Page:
The play takes an unusually tender-hearted attitude toward Min Suk, never really facing him with the emotional and financial depredations his departure wrought upon his family. If Suh is reluctant to write those scenes, he overwrites others. His dialogue is effective, but the longer speeches tend toward the artificial and indulgent, as when the troubled Ralph describes his mental state as "teetering toward a very nearby precipice beneath which is untold personal misery and psychological disaster." Still, director Trip Cullman and his excellent cast compensate for some of the script's deficiencies. Cullman stages the play briskly and with a minimum of fuss, hurrying the actors on to the next scene, while encouraging succinct displays of nuance and emotive force.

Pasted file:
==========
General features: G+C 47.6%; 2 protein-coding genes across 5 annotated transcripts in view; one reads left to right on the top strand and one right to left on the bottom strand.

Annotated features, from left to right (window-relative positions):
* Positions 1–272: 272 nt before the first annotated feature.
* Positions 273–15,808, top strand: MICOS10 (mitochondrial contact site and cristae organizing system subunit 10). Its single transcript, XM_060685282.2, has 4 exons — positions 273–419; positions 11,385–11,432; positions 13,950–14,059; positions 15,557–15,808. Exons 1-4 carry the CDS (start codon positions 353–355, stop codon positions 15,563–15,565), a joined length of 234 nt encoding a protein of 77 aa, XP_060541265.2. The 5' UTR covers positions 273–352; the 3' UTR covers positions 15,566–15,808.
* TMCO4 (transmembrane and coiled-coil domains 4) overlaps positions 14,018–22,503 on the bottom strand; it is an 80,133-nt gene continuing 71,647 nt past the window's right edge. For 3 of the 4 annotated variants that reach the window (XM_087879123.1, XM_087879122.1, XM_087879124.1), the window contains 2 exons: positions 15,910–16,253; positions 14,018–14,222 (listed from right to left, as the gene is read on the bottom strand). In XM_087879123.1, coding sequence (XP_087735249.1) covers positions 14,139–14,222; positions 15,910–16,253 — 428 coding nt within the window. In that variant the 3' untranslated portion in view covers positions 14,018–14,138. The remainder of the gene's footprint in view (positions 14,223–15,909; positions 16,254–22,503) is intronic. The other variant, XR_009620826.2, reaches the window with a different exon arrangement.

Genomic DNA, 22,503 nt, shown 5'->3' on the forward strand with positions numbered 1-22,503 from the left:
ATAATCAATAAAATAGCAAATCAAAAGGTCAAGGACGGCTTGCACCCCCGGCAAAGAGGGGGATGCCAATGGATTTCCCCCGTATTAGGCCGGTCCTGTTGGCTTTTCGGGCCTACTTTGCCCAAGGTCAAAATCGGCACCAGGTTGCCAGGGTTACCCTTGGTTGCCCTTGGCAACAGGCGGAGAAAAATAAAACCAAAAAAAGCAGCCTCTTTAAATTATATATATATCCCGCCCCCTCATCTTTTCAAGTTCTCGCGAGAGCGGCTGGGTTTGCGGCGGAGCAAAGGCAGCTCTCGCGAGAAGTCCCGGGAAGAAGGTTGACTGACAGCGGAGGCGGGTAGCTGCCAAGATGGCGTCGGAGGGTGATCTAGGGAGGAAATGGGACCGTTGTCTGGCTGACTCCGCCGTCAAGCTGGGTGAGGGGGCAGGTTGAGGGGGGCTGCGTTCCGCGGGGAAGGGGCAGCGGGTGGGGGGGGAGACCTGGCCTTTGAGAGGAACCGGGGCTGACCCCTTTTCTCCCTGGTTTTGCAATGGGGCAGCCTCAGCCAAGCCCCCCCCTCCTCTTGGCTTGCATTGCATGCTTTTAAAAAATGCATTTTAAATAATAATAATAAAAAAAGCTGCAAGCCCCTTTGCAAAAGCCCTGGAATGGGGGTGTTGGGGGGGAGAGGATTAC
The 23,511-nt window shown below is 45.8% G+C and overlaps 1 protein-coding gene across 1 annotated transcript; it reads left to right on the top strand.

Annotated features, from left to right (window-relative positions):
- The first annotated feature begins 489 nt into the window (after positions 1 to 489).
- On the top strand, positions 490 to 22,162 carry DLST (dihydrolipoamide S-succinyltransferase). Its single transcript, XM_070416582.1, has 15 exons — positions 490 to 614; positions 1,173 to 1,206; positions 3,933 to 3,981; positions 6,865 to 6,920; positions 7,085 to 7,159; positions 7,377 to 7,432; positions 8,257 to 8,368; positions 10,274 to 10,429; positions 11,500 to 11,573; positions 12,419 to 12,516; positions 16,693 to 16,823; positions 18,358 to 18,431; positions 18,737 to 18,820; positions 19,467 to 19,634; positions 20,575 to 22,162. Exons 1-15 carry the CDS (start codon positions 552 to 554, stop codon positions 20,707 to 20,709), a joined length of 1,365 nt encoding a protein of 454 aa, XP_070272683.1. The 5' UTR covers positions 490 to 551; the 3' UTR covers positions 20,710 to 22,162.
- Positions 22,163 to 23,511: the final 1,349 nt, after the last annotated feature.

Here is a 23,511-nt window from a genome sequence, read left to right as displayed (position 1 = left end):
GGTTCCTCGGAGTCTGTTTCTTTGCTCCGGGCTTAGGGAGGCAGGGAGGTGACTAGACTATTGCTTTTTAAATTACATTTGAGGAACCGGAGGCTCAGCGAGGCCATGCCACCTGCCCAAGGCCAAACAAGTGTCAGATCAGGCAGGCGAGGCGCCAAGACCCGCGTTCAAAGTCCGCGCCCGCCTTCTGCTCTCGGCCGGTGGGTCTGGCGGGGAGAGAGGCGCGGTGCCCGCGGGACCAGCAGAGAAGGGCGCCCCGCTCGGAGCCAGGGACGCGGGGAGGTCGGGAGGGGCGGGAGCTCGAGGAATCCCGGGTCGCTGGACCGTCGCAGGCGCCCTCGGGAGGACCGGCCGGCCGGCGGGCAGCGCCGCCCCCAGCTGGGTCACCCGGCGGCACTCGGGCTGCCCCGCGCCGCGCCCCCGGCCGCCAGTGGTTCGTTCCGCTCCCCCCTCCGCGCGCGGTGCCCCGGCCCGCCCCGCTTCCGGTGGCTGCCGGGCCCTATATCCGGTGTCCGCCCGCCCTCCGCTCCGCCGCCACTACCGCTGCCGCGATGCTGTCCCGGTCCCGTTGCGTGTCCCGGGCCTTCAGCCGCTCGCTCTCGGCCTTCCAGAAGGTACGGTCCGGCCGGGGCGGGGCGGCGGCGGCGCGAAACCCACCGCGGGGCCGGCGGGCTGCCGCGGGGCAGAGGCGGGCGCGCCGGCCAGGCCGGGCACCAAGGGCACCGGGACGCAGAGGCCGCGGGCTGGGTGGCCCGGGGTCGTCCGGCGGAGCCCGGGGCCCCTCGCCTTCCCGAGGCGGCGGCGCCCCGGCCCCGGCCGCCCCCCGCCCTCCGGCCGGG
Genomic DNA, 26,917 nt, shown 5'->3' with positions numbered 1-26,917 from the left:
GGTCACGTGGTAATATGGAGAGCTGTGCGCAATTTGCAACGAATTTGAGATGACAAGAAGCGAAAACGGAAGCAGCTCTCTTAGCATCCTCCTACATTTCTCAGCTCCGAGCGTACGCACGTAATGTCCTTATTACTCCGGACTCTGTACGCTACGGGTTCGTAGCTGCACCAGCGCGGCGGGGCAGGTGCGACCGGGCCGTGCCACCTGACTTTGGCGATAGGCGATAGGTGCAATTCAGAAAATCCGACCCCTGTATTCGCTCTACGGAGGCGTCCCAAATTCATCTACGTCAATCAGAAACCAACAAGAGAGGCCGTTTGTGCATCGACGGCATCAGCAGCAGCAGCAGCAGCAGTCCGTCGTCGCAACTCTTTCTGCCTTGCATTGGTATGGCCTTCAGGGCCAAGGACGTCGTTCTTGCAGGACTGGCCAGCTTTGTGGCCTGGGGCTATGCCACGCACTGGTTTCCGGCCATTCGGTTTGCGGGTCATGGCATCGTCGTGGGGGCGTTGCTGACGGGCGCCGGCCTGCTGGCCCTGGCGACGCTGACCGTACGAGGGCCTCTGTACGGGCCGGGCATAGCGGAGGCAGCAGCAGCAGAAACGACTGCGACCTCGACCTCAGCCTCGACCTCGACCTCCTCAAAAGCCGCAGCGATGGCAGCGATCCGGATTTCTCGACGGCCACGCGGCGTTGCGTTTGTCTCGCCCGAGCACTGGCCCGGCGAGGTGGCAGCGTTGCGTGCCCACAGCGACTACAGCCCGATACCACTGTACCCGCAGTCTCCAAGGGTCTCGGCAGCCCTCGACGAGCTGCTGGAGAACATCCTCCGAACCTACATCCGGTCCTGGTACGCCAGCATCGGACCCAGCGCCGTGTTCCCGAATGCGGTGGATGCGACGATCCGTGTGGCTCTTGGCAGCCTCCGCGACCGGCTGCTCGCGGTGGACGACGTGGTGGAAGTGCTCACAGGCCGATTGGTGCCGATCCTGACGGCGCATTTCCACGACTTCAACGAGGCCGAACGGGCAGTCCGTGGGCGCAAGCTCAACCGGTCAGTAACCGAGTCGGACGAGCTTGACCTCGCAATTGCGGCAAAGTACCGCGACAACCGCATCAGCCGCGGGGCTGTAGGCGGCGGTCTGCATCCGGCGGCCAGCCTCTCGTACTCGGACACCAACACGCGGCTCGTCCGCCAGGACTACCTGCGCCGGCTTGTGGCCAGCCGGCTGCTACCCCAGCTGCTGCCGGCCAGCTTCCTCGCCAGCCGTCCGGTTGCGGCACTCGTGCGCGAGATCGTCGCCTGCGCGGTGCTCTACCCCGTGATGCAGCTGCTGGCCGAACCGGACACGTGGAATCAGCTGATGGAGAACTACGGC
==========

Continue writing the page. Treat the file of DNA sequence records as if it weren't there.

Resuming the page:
Suh's refusal to write the central dinner scene is formally interesting, but also somewhat faint-hearted. The play seems to require that central confrontation, but Suh dodges it. That's a pity. Having discussed the dumplings, the dduk-gook, and the frosted cake, Suh shouldn't let them go untasted. Min Suk would seem to agree: After the fete, he peers from his maple tree perch at his unhappy family and muses, "Good party."